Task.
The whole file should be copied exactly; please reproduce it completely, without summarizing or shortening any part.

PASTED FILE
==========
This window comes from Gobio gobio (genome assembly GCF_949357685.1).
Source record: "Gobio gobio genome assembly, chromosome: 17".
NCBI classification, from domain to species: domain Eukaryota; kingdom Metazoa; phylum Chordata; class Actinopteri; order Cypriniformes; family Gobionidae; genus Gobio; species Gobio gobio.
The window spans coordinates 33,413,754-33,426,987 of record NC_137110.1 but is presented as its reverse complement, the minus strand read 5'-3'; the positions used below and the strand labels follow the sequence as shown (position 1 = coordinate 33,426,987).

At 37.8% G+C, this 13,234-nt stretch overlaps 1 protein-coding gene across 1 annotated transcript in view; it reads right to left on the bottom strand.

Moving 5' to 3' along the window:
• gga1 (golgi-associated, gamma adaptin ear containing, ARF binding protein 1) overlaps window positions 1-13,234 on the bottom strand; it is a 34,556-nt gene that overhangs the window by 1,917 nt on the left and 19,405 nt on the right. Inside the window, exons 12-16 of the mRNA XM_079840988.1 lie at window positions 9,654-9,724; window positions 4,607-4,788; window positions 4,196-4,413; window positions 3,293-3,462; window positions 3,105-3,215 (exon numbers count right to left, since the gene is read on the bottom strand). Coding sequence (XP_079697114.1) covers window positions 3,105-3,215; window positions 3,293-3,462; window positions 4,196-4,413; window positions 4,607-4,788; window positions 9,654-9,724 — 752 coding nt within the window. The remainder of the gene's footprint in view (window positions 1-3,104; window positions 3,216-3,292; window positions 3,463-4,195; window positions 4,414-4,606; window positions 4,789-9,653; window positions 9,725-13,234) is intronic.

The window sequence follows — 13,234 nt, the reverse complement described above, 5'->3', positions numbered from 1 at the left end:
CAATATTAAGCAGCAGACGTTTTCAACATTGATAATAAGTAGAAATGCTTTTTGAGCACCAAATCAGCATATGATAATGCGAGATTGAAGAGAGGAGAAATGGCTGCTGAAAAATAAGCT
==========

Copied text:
This window comes from Gobio gobio (genome assembly GCF_949357685.1).
Source record: "Gobio gobio genome assembly, chromosome: 17".
NCBI classification, from domain to species: domain Eukaryota; kingdom Metazoa; phylum Chordata; class Actinopteri; order Cypriniformes; family Gobionidae; genus Gobio; species Gobio gobio.
The window spans coordinates 33,413,754-33,426,987 of record NC_137110.1 but is presented as its reverse complement, the minus strand read 5'-3'; the positions used below and the strand labels follow the sequence as shown (position 1 = coordinate 33,426,987).

At 37.8% G+C, this 13,234-nt stretch overlaps 1 protein-coding gene across 1 annotated transcript in view; it reads right to left on the bottom strand.

Moving 5' to 3' along the window:
• gga1 (golgi-associated, gamma adaptin ear containing, ARF binding protein 1) overlaps window positions 1-13,234 on the bottom strand; it is a 34,556-nt gene that overhangs the window by 1,917 nt on the left and 19,405 nt on the right. Inside the window, exons 12-16 of the mRNA XM_079840988.1 lie at window positions 9,654-9,724; window positions 4,607-4,788; window positions 4,196-4,413; window positions 3,293-3,462; window positions 3,105-3,215 (exon numbers count right to left, since the gene is read on the bottom strand). Coding sequence (XP_079697114.1) covers window positions 3,105-3,215; window positions 3,293-3,462; window positions 4,196-4,413; window positions 4,607-4,788; window positions 9,654-9,724 — 752 coding nt within the window. The remainder of the gene's footprint in view (window positions 1-3,104; window positions 3,216-3,292; window positions 3,463-4,195; window positions 4,414-4,606; window positions 4,789-9,653; window positions 9,725-13,234) is intronic.

The window sequence follows — 13,234 nt, the reverse complement described above, 5'->3', positions numbered from 1 at the left end:
CAATATTAAGCAGCAGACGTTTTCAACATTGATAATAAGTAGAAATGCTTTTTGAGCACCAAATCAGCATATGATAATGCGAGATTGAAGAGAGGAGAAATGGCTGCTGAAAAATAAGCT